With a talented group of comics, like Day, Morgan and Bell, the movie clears the way for an entertaining preamble to the fight.  Unfortunately, other than some wonderfully shameful one-liners by Holly (Bell), a meth-induced teacher who has a crush on one of her students and a hilarious musical number by Andy’s daughter, the actual fight is the film’s one attraction. 

 

With a thrilling mix of pugilism and slapstick, Keen’s keen fight can – just about - stand alongside a lengthy battle in “Every Which Way But Loose” (1978).  That is a big compliment.

 

Keep in mind that one fight does not make an entire movie, even if the word “fight” is included its title.  It certainly takes a while to get that point, especially when one feels stuck in a study hall without a pen and paper from 8a.m. until the 3p.m. bell.

(1.5/4 stars)

 

Jeff – a member of the Phoenix Critics Circle – has penned film reviews since 2008 and graduated from ASU’s Walter Cronkite School of Journalism.  Follow Jeff and the Phoenix Film Festival on Twitter @MitchFilmCritic and @PhoenixFilmFest, respectively.

 

 

 

 

A Cure for Wellness - Movie Review by Monte Yazzie

A Cure for Wellness

 

Director: Gore Verbinski

Starring: Dane DeHaan, Jason Isaacs, Mia Goth, Harry Groener, Celia Imrie, and Ivo Nandi

 

Director Gore Verbinski has crafted quite an interesting career. After striking genre gold with the remake of the Japanese horror film “Ringu”, orchestrating one of Disney’s most successful franchises with “Pirates of the Caribbean”, and continuing collaboration with Johnny Depp on the animated film “Rango” and the reboot of “The Lone Ranger, it seems like Mr. Verbinski is poised to do whatever he wants to do with his next film. It doesn’t take long to realize this quality in the director’s new film “A Cure for Wellness”.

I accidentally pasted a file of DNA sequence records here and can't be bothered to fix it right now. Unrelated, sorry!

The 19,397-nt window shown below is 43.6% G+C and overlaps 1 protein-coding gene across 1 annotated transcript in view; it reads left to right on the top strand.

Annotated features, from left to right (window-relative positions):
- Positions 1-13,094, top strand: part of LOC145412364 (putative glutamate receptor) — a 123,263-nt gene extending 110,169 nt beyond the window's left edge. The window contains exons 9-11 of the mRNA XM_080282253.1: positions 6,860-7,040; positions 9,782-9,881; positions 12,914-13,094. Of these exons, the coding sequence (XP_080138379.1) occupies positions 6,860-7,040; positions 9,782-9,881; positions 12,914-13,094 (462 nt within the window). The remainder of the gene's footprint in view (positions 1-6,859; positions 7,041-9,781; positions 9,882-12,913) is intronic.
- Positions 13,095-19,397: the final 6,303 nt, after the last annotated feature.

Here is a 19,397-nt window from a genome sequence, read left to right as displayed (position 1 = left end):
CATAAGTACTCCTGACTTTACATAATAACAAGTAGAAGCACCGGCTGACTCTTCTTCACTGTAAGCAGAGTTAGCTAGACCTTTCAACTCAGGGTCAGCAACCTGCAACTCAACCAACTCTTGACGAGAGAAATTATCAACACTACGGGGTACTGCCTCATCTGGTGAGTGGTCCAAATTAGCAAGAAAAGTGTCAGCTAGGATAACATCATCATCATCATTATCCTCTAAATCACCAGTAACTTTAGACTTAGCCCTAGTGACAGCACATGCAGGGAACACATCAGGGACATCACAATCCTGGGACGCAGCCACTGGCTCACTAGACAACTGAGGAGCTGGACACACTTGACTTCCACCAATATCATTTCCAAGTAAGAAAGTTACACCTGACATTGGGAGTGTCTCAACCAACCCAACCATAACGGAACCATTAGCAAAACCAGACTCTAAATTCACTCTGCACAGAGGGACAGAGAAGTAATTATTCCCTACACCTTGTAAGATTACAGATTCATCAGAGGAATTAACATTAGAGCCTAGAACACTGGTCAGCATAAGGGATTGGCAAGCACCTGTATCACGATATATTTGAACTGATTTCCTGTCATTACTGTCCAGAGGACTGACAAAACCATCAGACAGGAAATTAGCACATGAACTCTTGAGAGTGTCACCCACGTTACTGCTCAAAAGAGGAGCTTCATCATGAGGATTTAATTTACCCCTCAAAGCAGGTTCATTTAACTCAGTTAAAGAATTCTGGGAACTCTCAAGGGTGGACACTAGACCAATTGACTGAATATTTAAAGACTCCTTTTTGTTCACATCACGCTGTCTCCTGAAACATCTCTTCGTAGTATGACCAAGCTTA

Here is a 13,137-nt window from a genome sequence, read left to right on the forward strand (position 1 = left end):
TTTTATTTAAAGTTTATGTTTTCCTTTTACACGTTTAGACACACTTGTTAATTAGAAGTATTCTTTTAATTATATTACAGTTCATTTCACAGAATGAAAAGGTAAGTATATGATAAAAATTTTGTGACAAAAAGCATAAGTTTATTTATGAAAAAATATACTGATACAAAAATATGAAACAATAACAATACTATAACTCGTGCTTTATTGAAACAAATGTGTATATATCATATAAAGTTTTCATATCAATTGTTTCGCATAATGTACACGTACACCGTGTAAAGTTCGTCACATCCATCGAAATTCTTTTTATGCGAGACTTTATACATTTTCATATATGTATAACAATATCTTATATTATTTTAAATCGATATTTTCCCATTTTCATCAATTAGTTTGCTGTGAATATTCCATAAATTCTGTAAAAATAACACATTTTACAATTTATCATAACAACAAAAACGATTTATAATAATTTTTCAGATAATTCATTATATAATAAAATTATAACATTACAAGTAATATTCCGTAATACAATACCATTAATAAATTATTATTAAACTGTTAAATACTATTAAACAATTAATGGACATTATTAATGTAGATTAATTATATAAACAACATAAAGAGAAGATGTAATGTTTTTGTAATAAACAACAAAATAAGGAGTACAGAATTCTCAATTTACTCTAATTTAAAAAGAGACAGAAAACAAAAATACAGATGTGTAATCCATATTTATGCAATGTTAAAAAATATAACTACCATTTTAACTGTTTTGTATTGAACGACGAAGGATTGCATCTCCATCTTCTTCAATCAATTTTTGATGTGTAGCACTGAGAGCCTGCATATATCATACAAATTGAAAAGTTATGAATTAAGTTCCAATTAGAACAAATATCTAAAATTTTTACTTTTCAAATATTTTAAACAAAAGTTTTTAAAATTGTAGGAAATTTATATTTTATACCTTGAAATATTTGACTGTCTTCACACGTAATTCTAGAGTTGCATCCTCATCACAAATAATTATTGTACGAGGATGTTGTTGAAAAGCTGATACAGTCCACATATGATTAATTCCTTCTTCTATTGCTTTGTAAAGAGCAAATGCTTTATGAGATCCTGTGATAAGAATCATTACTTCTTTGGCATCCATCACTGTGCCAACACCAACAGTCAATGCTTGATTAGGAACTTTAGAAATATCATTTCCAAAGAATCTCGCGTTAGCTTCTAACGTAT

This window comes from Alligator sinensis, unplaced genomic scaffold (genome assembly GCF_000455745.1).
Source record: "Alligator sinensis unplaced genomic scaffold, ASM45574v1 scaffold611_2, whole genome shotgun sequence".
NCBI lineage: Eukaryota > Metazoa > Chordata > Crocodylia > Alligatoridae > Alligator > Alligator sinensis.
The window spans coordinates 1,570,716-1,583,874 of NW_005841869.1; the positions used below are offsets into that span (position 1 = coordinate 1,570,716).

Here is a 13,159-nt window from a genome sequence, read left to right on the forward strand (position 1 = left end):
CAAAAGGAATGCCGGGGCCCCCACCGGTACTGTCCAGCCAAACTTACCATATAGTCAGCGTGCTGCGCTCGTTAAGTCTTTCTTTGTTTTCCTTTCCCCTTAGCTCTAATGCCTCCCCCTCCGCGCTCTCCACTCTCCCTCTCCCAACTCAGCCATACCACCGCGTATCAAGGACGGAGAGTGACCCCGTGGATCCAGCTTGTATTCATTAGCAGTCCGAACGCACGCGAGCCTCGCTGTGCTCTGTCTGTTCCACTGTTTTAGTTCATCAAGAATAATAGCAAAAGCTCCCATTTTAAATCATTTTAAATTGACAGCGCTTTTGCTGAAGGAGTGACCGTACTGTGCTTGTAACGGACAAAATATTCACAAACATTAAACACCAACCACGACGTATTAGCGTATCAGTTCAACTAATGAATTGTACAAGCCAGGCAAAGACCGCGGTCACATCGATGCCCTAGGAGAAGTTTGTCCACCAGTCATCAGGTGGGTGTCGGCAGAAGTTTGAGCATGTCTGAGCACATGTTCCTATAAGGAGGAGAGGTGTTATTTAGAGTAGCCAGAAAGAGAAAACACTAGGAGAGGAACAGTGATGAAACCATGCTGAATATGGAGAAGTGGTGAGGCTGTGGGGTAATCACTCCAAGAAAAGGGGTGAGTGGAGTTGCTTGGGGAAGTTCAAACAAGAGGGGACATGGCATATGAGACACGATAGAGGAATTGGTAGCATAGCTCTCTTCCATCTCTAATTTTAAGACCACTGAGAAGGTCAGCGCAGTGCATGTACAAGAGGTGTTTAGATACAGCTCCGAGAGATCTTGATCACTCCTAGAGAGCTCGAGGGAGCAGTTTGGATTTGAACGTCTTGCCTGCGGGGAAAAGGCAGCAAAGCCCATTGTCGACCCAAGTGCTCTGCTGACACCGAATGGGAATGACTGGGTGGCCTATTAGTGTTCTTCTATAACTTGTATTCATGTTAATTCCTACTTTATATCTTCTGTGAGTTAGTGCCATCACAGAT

For nearly two and a half hours Mr. Verbinski compiles a beautiful, confounding, and chaotic medley of his favorite and most influential film scenes recreated. One moment you are whisked away on a train ride through the Swiss Alps in a moment of stunning scenery, the next you are offered images of unnerving and repulsive situations. It’s undeniable that Mr. Verbinski and director of photography Bojan Bazelli can find the beauty in any situation. Unfortunately coherence doesn’t seem high on the priority list.

 

Lockhart (Dane DeHaan) is an ambitious and arrogant young executive who is moving his way up the business ladder, however he is blindsided by the higher-ups and tasked with going to a reclusive “wellness center” to bring back the CEO who left under suspicious circumstances. Upon arrival Lockhart finds himself at odds with the doctor of the facility, a charming man named Volmer (Jason Isaacs), until an accident has him admitted as a patient. Lockhart very quickly realizes that there is something very mysterious about the “wellness center”, which leads an investigation to discover the many secrets that lie within the walls of the facility.